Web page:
Who Are All Those People at the Polling Places?

Vote sign

by: Joshua A. Douglas, Associate Professor of Law

Many people going to the polls today will encounter both poll workers and “challengers” at the polls.  Who are these challengers?  And are they allowed to be there?

Under Kentucky law, each political party may appoint up to two “challengers” at each precinct.  The parties must certify the list of challengers ahead of time, and they all must be registered voters in the county.  

Challengers may, well, challenge the eligibility of any individual to vote, on the grounds that the voter is not registered, is not a resident of the precinct, is a convicted felon, or is not who the person purports to be.  They provide a check on the election officials’ administration of the voting process.

But beyond challenging the eligibility of voters, the parties use challengers for more political reasons as well.  Anecdotal reports suggest that the challengers are checking off each voter on their own lists of registered voters when the voter arrives at the polling place.  This way, the parties know who has voted—and who has not.  Throughout the day and into the early evening, the parties can target their get-out-the-vote efforts on those supporters who they know have not yet voted, instead of wasting their time calling voters who have already showed up at the polls.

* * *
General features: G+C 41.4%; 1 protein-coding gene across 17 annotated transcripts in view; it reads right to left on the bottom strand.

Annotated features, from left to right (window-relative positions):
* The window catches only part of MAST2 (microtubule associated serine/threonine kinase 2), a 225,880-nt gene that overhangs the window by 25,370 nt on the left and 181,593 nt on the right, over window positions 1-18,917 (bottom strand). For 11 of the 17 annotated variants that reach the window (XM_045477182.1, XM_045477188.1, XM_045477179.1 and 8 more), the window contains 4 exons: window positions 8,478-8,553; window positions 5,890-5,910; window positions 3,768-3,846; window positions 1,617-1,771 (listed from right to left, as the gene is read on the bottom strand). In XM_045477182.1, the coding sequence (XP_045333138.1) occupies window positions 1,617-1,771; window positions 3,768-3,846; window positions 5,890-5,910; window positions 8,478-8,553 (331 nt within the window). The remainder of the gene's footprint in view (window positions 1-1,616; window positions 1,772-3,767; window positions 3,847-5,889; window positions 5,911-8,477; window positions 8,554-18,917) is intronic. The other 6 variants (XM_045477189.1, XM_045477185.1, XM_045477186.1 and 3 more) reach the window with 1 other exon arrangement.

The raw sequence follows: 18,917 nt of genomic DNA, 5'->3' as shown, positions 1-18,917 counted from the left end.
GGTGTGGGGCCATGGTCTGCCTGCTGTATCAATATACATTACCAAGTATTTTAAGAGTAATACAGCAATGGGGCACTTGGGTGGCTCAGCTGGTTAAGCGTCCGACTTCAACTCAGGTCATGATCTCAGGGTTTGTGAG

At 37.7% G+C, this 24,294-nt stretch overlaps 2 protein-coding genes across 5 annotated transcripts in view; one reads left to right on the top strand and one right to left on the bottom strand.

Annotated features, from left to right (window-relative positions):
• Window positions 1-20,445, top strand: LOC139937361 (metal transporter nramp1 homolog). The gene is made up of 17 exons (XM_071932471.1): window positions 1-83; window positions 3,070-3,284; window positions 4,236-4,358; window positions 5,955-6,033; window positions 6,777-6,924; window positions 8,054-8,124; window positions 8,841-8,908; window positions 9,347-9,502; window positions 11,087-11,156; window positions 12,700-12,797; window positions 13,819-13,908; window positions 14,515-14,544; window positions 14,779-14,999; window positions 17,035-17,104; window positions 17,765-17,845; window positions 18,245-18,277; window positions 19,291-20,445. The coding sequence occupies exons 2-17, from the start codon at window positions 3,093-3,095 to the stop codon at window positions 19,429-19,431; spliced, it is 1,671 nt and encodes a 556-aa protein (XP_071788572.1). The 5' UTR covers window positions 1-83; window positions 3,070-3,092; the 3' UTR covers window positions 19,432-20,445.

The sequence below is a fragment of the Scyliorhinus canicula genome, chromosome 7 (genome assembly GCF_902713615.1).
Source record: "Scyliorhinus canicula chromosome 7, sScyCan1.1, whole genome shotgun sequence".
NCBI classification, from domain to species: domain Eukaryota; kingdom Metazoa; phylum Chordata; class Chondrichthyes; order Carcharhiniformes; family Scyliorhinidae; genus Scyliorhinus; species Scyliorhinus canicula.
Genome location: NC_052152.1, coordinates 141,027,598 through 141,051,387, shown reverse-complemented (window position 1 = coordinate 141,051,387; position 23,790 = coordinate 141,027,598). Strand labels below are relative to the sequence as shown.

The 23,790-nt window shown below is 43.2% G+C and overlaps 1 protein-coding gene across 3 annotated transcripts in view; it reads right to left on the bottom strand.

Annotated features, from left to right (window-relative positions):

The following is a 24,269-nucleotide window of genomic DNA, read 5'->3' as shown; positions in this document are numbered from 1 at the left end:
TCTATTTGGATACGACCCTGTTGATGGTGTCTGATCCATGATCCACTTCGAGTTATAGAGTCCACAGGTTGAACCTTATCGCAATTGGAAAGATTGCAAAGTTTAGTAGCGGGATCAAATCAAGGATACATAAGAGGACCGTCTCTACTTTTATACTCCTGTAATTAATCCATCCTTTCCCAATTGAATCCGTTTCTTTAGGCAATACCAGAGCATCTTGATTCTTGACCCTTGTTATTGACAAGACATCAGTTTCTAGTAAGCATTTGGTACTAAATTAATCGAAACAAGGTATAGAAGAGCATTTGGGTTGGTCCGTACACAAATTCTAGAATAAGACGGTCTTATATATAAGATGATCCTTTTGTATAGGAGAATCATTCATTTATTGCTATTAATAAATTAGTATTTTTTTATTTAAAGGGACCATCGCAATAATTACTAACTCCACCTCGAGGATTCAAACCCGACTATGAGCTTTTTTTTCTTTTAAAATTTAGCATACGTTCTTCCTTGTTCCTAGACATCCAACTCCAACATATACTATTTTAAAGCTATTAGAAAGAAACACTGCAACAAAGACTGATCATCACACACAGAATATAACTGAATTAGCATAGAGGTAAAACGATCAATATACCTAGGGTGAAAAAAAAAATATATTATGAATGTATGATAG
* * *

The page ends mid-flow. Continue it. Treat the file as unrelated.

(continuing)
Some may think that “challengers” are at the polls are there to intimidate  voters.  And there is evidence that, sometimes, parties have put challengers in precincts that lean toward the other side so as to challenge the eligibility of the other party’s voters.  There have even been terrible reports previous years of political parties targeting minority communities with challengers.

But Kentucky law prohibits challengers from voter intimidation.  If they do their jobs, they should not be interfering with the voting process.  And they help the parties with their voter mobilization efforts in the process.